• Fishers’ Perspectives: the Drivers Behind the Decline in Fish Catch in
           Laguna Lake, Philippines

    • Abstract: Abstract Aquatic ecosystems are strongly affected by global change. Fishers hold local ecological knowledge (LEK) that is especially relevant for improving our understanding of aquatic ecosystems that experience major environmental changes while also providing crucial ecosystem services. This research explores the perceptions of the ecological changes in Laguna Lake (Philippines) among local fisherfolks. In 2019, we conducted 30 semi-structured interviews with fisherfolks with up to 60 years’ experience. They reported catching 31 fish species and one shrimp genus as a staple food and income source, with more than one-third of the species being exotic or introduced. The fisherfolks noted repeated fish kill events and dramatic changes in their catch such as fewer and smaller fish. Also noticeable were the widespread catch of knifefish, a comparably newly introduced species, and the fact that all native fish species were reported to be less often caught now than in the past. This included the reduced catch of talilong (mullet), dalag (snakehead), and ayungin (silver perch). Locals emphasized various drivers behind these changes, which are linked to one another in complex interrelationships. Invasive species, the deterioration of fish habitats, and increased water turbidity were cited as the main drivers. Interviewees highlighted an additional link between declining catches and the loss of aquatic plant diversity, which has been understudied in Laguna Lake and has not been the focus of regional policy efforts. The empirical evidence provided by the fisherfolks enhances earlier existing scientific evidence of this aquatic ecosystem as well as highlights the importance of contributions coming from different knowledge systems.
      PubDate: 2022-10-04
       
  • Making a network of patches, gaps, and spaces: marine and coastal
           governance in Stilbaai, South Africa

    • Abstract: Abstract Based on research conducted by myself and colleagues as part of the Southern Cape Interdisciplinary Fisheries Research Project, I present an overview of residents’ perspectives on the Stilbaai Marine Protected Area, located on the Southern Cape coast of South Africa. Currently, South Africa’s marine governance sector is often fraught with politicking, inefficiencies, and other effects that strain the social-ecological system. This research shows that despite some fragmentation of governance, there are opportunities, and a general willingness, to engage in activities that take care of the local environment on the behalf of residents, that serve to educate about ocean-positive behaviours and engage visitors more meaningfully on the benefits and value of the Stilbaai Marine Protected Area. Problems that residents perceive to be associated with the Marine Protected Area are noted, and suggestions are made to enhance a sense of caretaking, or sorgskap, within the community to fill the gaps of certain governance or regulation inadequacies. Indeed, I argue that in lieu of efficient formal governance structures and collaborations, it is the informal characteristic of caretaking activities by the community that renders these activities more sustainable, long term, and effective in building a “culture” of caretaking.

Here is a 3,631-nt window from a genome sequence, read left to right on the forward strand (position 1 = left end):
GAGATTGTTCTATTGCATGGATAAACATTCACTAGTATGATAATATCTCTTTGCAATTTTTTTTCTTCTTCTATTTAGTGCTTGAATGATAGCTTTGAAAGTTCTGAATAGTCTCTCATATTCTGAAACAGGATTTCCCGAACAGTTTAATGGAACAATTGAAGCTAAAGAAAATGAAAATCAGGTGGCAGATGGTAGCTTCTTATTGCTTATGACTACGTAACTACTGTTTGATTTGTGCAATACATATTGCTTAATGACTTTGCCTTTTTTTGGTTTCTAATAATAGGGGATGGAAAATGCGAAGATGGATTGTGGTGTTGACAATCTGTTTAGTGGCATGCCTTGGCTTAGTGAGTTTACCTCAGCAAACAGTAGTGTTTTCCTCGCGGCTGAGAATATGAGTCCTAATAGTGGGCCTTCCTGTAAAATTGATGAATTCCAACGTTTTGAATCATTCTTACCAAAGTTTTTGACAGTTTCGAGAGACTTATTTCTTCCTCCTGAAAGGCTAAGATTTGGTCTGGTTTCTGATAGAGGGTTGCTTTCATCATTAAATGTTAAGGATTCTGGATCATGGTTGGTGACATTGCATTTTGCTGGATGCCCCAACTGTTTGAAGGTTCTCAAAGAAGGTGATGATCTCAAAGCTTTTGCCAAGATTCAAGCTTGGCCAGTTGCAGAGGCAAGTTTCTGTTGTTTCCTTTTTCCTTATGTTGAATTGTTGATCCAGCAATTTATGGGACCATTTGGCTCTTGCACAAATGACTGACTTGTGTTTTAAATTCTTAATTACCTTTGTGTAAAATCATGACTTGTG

PubDate: 2022-09-29
       
  • Transnational fishers’ movements: emergence, evolution, and
           contestation

    • Abstract: Abstract Global transformations in fisheries have contributed to the expansion of transnational movements, as they continuously seek out new ways to strengthen their global linkages and find spaces and platforms for engagement. As more platforms emerge for addressing international concerns, intergovernmental bodies have become increasingly implicated in navigating the political integration of diverse global actors, such as transnational fishers’ movements. Focusing on the World Forum of Fisher Peoples and the World Forum of Fish Harvesters and Fish Workers, this article tracks their engagement in the politics of global fisheries. It explores the history of these movements, beginning with the first steps that were taken toward building an international fishers’ network between 1984 and 1997, and follows their evolution into the movements they are today. It also examines their political agendas and strategies, and their representation of small-scale fishers in international spaces over the last two decades. The article argues that three pivotal developments offer important insights into the politics of transnational fishers’ movements. First, they are internalizing overlapping fisheries, food and climate crises, and are aligning their activities and demands accordingly. Second, fishers’ and agrarian movements and platforms are increasingly converging around common struggles. Third, international intergovernmental bodies have broadened their attention to fisheries issues in their analysis and activities. These developments have been crucial in shaping the movements’ political agendas, and for building alliances in order to scale up and strengthen their advocacy work.
      PubDate: 2022-09-16
       
  • Broadening environmental governance ontologies to enhance ecosystem-based
           management in Aotearoa New Zealand